Typically, firms consider leadership development (i.e., training focused on skills required for success in leadership roles) and succession planning (i.e., the creation and implementation of long-term plans that address changes in top leadership roles) as two distinct organizational initiatives. In recent years, however, scholars and practitioners have called for a new, more comprehensive approach that considers the organization as a system. Rather than considering succession planning and leadership development as distinctly different initiatives, organizations should work to create internal leadership pipelines that span entry-level employees to executives. To leverage potential advantages associated with instituting comprehensive leadership pipelines and to address practical concerns associated with risk and talent management, we propose the introduction of incremental investment in organization-wide leadership development programs via distinct, evaluative stages – a real options reasoning (ROR) approach to leadership. We argue that blending ROR with skills-based leadership models diversifies risk associated with investments in talent management and increases the ability for targeted, purposeful investment in potential organizational leaders.
Organizational leadership development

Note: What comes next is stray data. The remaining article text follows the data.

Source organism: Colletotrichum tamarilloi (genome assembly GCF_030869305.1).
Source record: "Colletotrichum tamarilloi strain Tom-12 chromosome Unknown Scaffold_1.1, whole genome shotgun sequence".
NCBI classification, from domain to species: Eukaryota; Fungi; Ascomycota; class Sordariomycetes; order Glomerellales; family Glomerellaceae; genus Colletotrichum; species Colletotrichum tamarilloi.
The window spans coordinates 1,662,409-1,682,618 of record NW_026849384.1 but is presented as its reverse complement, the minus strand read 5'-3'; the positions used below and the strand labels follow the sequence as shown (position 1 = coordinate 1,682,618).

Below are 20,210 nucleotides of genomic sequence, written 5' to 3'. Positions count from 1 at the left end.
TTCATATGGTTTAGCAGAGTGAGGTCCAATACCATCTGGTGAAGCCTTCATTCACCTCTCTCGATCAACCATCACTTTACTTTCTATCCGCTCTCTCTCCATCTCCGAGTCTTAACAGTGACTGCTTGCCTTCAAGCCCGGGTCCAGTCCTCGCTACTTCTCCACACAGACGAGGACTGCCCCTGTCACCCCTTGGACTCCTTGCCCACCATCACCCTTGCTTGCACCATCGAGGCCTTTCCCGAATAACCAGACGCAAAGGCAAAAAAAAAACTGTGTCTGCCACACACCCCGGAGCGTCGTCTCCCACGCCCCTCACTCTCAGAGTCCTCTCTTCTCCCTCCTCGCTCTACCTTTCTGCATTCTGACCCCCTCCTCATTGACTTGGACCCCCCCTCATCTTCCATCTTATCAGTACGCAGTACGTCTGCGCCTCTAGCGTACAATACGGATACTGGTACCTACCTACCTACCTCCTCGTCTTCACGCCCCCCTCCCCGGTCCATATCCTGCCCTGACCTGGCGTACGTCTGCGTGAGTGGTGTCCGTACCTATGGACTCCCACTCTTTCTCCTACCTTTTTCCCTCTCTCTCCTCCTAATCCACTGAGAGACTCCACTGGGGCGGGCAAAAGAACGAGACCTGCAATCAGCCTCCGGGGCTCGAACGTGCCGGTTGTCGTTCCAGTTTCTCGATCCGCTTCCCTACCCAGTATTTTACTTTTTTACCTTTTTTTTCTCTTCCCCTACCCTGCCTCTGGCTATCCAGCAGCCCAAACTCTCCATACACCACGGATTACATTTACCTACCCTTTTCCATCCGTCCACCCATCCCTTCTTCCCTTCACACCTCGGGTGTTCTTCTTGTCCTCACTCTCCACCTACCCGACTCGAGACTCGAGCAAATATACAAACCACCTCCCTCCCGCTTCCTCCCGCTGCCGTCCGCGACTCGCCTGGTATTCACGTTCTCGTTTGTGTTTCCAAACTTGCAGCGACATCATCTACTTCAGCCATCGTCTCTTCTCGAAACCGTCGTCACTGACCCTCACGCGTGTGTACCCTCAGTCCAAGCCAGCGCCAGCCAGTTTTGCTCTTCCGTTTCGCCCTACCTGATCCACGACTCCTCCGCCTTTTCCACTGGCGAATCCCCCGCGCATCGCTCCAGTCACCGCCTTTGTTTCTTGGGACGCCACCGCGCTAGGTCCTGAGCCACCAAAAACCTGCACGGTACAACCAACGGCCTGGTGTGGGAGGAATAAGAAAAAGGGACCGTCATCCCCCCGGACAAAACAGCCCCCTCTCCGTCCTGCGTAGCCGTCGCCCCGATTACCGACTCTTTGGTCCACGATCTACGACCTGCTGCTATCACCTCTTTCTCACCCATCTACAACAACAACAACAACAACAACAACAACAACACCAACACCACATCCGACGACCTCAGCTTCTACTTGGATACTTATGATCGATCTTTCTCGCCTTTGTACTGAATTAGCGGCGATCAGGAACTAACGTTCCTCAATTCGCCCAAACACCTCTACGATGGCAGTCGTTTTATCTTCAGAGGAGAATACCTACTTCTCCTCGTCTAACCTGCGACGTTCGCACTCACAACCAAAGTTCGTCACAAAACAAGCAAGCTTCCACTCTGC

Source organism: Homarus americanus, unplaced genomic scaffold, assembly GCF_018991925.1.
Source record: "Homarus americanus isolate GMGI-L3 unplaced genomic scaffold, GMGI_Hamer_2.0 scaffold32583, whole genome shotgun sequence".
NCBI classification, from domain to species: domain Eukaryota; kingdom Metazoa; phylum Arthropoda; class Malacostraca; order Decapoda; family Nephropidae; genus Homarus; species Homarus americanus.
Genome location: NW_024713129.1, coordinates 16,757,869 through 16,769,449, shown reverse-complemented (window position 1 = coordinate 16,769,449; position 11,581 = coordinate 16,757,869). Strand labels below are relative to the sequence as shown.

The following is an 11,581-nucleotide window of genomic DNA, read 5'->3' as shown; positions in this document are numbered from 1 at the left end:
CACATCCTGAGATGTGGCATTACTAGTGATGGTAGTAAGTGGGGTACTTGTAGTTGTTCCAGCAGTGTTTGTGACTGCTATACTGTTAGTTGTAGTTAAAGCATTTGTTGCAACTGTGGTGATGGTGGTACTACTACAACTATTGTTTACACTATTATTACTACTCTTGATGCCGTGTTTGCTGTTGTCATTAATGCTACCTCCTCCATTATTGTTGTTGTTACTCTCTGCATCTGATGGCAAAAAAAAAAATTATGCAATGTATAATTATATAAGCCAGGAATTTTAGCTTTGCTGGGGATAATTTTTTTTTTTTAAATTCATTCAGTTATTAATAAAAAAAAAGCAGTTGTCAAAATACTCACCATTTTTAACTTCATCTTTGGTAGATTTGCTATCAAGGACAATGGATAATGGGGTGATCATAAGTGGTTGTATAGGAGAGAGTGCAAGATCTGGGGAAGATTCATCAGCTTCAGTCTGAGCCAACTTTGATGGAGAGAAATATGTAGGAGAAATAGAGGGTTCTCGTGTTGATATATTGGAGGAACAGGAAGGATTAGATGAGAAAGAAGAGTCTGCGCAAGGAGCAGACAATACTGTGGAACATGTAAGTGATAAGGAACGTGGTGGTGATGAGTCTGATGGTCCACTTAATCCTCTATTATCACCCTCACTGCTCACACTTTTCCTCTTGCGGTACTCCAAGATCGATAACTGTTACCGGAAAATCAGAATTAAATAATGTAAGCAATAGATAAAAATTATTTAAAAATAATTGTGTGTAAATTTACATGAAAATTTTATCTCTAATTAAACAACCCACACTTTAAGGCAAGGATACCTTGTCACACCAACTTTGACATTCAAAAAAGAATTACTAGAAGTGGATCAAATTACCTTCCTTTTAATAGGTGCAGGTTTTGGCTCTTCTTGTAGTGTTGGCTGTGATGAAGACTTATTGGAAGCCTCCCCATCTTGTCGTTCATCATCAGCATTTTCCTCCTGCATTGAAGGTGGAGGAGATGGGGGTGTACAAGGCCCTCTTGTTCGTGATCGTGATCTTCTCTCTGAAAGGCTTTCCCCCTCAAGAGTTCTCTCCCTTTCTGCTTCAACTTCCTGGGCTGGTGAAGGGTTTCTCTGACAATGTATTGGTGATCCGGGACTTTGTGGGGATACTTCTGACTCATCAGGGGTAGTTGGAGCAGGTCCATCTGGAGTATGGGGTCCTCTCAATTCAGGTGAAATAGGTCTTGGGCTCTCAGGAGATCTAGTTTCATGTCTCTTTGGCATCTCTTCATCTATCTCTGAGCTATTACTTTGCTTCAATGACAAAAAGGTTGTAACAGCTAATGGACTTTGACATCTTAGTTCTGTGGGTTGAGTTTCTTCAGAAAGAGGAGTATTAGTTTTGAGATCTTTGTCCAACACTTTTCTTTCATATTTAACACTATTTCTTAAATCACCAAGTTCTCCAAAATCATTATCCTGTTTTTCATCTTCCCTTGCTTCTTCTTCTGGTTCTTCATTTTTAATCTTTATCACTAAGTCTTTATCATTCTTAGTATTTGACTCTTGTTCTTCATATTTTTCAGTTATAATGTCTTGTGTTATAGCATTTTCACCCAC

Organizational leaders must frequently decide whether to “make or buy” human capital (Barney, 1991) when evaluating whether to recruit external candidates who already possess the requisite skills or to provide internal training for skills that employees lack (Cappelli, 2008). Internal hires offer several benefits as they are generally more likely to be committed and perceived as a better fit while being less costly (Bidwell, 2011). Also, as leaders determine the focus of employees' attention (Barnett, 2008), hiring external leaders will alter attention patterns (Ocasio, 1997) and create different mindsets (Hambrick & Mason, 1984) while internal succession offers more consistency. For these reasons, in some circumstances, hiring from within an organization can be more advantageous. In addition to being a necessity for effective succession planning (i.e., a process through which key personnel are replaced in a controlled way that allows the operations of the business to continue uninterrupted; Martin, Martin, & Mabbett, 2002; Lewis & Heckman, 2006), implementing programs or policies that lead to the development of a high-quality internal talent pool are beneficial for the organization in a variety of ways, including decreased turnover and increased engagement and job satisfaction (Chen et al., 2004). However, in order to create a stronger, larger internal labor pool, the following HR-specific questions must be addressed: (1) What skill sets should be developed and when should they be developed to optimally grow the internal labor market throughout the organization? and (2) How can organizations effectively utilize their training efforts to select employees who will be successful in future roles? Drawing from established leadership and development theory and empirical cross-disciplinary research helps address these key questions. The process of succession planning is time intensive and requires a great deal of long-term planning (Kesner & Sebora, 1994; Rothwell, 2010), and there is some debate regarding how far into the managerial hierarchy organizations should dive to find what have been deemed high-potential employees. From a strategic perspective, it may be less risky and more efficient to create a plan for advancement with employees who have already substantially advanced through the company given that fewer contingencies stand between their current role and replacing a key employee. It is for this reason that succession planning has traditionally begun with middle managers (Conger & Fulmer, 2003). However, more comprehensive views highlight the importance of considering how the various organizational systems interact (Kast & Rosenzweig, 1974) and support extending succession planning beyond its traditional scope to create a coherent process throughout the levels of the organization. For instance, policies that strengthen the internal labor market, including the expansion of training programs and alterations in reward systems to award skill or knowledge acquisition (Church, Rotolo, Ginther, & Levine, 2015; Leskiw & Singh, 2007) prior to middle management are essential in developing the skills employees need for executive roles (Ferratt, Agarwal, Brown, & Moore, 2005; Foong-ming, 2008).